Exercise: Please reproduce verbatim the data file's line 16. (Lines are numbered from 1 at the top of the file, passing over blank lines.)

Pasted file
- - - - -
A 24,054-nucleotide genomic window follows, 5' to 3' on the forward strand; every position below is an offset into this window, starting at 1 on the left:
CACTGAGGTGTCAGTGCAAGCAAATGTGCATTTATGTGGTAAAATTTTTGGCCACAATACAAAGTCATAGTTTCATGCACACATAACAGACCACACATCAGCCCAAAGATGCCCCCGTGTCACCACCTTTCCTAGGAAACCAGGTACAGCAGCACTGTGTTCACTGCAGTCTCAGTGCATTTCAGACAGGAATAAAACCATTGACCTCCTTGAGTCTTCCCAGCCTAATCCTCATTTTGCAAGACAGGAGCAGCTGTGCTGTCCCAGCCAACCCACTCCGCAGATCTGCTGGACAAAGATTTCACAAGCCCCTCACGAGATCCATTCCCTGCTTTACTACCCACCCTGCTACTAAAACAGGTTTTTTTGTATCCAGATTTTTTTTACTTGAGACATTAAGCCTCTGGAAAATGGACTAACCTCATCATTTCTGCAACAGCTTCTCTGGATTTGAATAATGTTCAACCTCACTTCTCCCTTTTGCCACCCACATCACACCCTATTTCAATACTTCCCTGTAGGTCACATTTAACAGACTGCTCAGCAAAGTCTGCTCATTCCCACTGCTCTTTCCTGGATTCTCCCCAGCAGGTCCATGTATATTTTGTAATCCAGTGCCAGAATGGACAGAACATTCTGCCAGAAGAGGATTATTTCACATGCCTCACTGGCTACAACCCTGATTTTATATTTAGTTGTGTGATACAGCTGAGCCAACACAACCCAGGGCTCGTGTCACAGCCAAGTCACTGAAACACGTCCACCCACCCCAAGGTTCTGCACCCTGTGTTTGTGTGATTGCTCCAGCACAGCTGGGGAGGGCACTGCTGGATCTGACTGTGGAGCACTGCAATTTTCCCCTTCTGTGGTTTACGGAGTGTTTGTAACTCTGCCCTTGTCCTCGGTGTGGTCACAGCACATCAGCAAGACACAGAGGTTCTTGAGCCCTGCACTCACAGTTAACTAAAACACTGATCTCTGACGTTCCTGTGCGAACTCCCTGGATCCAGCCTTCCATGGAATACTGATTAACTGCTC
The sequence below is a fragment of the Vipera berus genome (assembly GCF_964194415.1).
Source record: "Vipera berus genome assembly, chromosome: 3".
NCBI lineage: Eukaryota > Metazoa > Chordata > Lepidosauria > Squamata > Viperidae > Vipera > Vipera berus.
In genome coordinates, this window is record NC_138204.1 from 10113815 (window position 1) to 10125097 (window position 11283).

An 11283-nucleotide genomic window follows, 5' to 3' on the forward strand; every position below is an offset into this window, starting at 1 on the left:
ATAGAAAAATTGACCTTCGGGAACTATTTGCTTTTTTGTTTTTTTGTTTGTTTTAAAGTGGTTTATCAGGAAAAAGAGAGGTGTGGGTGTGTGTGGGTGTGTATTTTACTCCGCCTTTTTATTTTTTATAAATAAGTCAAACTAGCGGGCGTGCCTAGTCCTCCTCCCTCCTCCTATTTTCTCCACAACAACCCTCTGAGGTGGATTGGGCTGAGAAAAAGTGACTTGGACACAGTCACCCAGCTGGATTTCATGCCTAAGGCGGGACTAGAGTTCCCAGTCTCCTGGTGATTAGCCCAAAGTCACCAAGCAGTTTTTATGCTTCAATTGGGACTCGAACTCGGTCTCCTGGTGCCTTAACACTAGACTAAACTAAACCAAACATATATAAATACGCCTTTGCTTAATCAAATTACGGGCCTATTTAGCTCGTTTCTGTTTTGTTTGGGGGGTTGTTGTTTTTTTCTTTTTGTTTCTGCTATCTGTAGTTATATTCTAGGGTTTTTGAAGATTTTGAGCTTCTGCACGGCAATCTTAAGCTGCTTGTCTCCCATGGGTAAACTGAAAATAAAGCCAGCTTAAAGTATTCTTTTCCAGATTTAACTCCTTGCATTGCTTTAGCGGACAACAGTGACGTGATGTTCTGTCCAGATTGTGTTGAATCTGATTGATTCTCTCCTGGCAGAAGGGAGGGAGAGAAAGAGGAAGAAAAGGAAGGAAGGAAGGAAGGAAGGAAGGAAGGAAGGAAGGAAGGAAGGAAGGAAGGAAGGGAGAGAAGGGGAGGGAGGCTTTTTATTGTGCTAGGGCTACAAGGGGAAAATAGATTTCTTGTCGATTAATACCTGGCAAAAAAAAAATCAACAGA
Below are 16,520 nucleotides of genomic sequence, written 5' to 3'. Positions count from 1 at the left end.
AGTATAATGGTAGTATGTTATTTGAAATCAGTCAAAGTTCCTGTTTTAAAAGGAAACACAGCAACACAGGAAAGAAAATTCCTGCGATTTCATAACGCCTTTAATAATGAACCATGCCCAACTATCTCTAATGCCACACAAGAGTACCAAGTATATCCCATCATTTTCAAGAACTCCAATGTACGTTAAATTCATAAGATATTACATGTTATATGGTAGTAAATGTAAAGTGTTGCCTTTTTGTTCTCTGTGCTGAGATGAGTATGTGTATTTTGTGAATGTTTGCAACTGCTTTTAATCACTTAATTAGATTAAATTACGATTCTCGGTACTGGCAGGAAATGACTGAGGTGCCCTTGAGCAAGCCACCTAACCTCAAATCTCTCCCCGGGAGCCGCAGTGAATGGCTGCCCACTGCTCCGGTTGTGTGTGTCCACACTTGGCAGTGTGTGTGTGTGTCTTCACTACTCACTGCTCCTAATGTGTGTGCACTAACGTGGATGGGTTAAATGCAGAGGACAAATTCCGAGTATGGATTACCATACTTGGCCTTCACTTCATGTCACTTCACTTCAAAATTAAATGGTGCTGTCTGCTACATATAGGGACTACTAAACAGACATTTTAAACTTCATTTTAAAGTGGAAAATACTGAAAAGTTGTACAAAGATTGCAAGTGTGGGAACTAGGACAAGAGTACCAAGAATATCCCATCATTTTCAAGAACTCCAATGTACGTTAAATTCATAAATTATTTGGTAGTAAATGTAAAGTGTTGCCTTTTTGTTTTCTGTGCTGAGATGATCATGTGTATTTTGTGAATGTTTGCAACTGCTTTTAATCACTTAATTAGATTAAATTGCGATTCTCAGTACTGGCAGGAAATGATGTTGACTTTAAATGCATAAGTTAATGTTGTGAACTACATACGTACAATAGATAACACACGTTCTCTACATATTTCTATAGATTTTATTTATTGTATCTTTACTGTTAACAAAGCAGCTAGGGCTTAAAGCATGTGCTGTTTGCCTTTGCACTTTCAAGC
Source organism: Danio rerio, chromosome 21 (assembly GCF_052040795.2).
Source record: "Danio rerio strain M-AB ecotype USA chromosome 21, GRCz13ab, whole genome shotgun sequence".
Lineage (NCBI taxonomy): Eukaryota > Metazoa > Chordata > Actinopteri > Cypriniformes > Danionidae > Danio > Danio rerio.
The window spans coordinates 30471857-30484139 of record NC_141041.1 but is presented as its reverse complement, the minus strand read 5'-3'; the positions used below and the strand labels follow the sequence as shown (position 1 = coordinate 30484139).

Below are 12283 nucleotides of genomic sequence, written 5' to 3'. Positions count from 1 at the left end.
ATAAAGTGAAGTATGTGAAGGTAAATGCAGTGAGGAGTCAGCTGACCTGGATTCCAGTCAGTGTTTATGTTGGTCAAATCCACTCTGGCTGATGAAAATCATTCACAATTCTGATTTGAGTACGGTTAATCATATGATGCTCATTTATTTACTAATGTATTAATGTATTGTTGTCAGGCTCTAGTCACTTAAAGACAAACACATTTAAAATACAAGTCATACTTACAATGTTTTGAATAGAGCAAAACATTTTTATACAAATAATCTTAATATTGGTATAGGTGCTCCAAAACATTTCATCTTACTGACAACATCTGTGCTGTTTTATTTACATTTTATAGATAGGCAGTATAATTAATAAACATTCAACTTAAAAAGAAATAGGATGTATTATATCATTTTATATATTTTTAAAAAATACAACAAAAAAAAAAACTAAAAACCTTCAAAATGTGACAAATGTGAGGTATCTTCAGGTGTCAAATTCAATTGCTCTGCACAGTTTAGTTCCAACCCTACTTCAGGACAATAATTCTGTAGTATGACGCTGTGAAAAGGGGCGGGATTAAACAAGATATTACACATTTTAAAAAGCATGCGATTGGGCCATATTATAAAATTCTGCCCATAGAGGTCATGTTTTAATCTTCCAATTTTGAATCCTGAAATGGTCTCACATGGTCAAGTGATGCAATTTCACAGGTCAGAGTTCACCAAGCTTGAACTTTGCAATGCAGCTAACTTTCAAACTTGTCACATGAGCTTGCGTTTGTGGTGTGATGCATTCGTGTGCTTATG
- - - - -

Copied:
ATAAAGTGAAGTATGTGAAGGTAAATGCAGTGAGGAGTCAGCTGACCTGGATTCCAGTCAGTGTTTATGTTGGTCAAATCCACTCTGGCTGATGAAAATCATTCACAATTCTGATTTGAGTACGGTTAATCATATGATGCTCATTTATTTACTAATGTATTAATGTATTGTTGTCAGGCTCTAGTCACTTAAAGACAAACACATTTAAAATACAAGTCATACTTACAATGTTTTGAATAGAGCAAAACATTTTTATACAAATAATCTTAATATTGGTATAGGTGCTCCAAAACATTTCATCTTACTGACAACATCTGTGCTGTTTTATTTACATTTTATAGATAGGCAGTATAATTAATAAACATTCAACTTAAAAAGAAATAGGATGTATTATATCATTTTATATATTTTTAAAAAATACAACAAAAAAAAAAACTAAAAACCTTCAAAATGTGACAAATGTGAGGTATCTTCAGGTGTCAAATTCAATTGCTCTGCACAGTTTAGTTCCAACCCTACTTCAGGACAATAATTCTGTAGTATGACGCTGTGAAAAGGGGCGGGATTAAACAAGATATTACACATTTTAAAAAGCATGCGATTGGGCCATATTATAAAATTCTGCCCATAGAGGTCATGTTTTAATCTTCCAATTTTGAATCCTGAAATGGTCTCACATGGTCAAGTGATGCAATTTCACAGGTCAGAGTTCACCAAGCTTGAACTTTGCAATGCAGCTAACTTTCAAACTTGTCACATGAGCTTGCGTTTGTGGTGTGATGCATTCGTGTGCTTATG